The Alaska vote will test Trump’s influence, Palin’s bid and a new voting system

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ANCHORAGE — Sarah Palin’s bid to join the U.S. House of Representatives, Senator Lisa Murkowski’s efforts to retain her Senate seat and Donald Trump’s racial influence will be tested in two simultaneous elections in Alaska on Tuesday — with voters falling under tune to unusual new conditions.

On the one hand the ballot, Alaskans will vote in a three-way special election to fill the remainder of the House term left open by Republican Don Young, who was the longest-serving member of the chamber until his sudden death in March. The 45th President has endorsed Palin, a former governor and vice presidential nominee, over fellow Republican Nick Begich III and Democrat Mary Peltola. The election will be the first in Alaska to use a ranking system, which voters adopted in 2020.

In a traditional voting system, voters choose only one candidate. In ranked voting, they rank candidates in order of preference. Here’s how it works. (Video: Daron Taylor/Washington Post)

Final results are expected to be determined in at least two weeks. State election officials say they won’t begin counting the second election and redistributing votes until the deadline for absentee ballots to arrive, and political observers see a race without a runaway candidate.

On the other side of the ballot is Murkowski’s Senate primary, where she faces Trump-backed Republican Kelly Tshibaka, a former departmental commissioner in Alaska’s state government. Throughout the primary season, Trump has sought to oust Republicans across the country he perceives as hostile to him. After Murkowski voted against the nomination of Brett M. Kavanaugh to the Supreme Court in 2018, Trump attacked her sharply and predicted their political downfall.

Unlike in 2010, when Murkowski lost the Republican primary to a Tea Party candidate and won the general election only after a campaign, she is preferred to advance to Tuesday’s November general election. That’s because of Alaska’s new open primary system, where all 19 candidates for the US Senate appear on a single, bipartisan ballot, with the top four advancing to the November vote.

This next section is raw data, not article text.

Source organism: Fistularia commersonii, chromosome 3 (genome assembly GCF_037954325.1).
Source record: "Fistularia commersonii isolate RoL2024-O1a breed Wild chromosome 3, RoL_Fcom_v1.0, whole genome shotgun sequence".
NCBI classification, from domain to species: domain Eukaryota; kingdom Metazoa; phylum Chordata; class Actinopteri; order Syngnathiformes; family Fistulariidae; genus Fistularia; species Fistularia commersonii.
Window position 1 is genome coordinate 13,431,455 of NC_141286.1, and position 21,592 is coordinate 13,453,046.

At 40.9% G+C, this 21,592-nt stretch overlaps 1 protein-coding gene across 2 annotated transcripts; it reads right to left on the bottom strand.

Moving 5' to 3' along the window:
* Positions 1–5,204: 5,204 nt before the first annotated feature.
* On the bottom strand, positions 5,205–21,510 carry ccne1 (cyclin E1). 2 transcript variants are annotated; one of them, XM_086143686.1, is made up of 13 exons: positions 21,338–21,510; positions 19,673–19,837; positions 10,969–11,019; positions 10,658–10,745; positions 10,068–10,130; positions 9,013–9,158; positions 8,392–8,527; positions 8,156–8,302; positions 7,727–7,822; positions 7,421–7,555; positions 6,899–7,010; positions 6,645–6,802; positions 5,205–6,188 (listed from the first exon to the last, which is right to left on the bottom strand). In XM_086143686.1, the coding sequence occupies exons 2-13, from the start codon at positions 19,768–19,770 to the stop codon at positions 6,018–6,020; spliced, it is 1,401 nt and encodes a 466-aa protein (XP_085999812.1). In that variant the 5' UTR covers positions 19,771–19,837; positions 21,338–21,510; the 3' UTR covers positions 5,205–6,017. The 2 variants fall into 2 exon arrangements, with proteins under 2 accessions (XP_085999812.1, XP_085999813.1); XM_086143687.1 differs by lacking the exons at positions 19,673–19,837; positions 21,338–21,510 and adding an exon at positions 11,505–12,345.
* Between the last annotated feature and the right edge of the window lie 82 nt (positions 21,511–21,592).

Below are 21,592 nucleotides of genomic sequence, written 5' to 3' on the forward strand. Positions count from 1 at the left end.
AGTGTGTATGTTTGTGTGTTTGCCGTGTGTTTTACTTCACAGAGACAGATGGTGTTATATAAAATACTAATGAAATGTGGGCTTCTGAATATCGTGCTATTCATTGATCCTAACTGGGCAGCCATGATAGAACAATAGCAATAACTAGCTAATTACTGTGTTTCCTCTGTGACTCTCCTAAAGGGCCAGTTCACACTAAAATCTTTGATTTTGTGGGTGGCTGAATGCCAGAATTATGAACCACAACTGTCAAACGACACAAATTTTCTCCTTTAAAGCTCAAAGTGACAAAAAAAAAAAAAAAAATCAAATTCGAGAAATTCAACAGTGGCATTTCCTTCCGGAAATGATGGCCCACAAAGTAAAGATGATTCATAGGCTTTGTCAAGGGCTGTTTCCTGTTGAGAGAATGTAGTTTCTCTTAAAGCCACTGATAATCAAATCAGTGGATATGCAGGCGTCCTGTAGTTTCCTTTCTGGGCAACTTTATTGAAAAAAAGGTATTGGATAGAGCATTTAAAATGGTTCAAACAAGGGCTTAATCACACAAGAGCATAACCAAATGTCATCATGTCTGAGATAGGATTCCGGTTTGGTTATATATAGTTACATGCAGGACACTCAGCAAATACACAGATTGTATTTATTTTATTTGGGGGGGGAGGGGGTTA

Murkowski, Tshibaka and Democratic Party-backed Pat Chesbro, a retired principal and principal, are considered frontrunners in promotion, which has resulted in an elementary school with relatively little drama.

“There’s not much anticipation as to whether or not Lisa Murkowski is going to get ahead,” Murkowski said in a phone interview Sunday outside of Fairbanks, where she was between a renewable energy fair and a dip in a pool at a local spa. “So it has a different feel.”

The race to replace Young was livelier.

Palin surprised many Alaskans by running her first last-minute election since running for vice president in 2008 and deciding to step down as governor of Alaska a year later.

Forty-seven others also submitted to run in the June special primary. They included the gardening columnist for the Anchorage newspaper, a halibut fisherman from southeast Alaska, and a man named Santa Claus who lives in the town of North Pole.

Palin, Begich, and Peltola progressive to the general election, along with left-leaning independent Al Gross. But Gross dropped out shortly thereafter, leaving the other three as the only candidates in Tuesday’s vote.

The three finalists in the special election are also candidates in the House of Representatives primary for November’s general election. This race appears on the same side of the ballot as the Senate primary in Tuesday’s vote. The top four finishers in the pick-one house primary will advance into November.

With the new ranking choice system used in the special election, voters indicate their top preferences for candidates. Unless a candidate receives more than half of the first choice votes – in which case that candidate would win outright – state election officials will remove the third-place candidate from the contest. The second choice of their electors would then be carried over to the two remaining candidates.

While polls on the race have been scant, strategists in the state say they expect most of the first-choice votes to go to Peltola, a former state legislator who will be the first member of the state’s congressional delegation from Alaska. While Alaska leans toward Republicans, Begich and Palin will likely split the conservative vote, they said.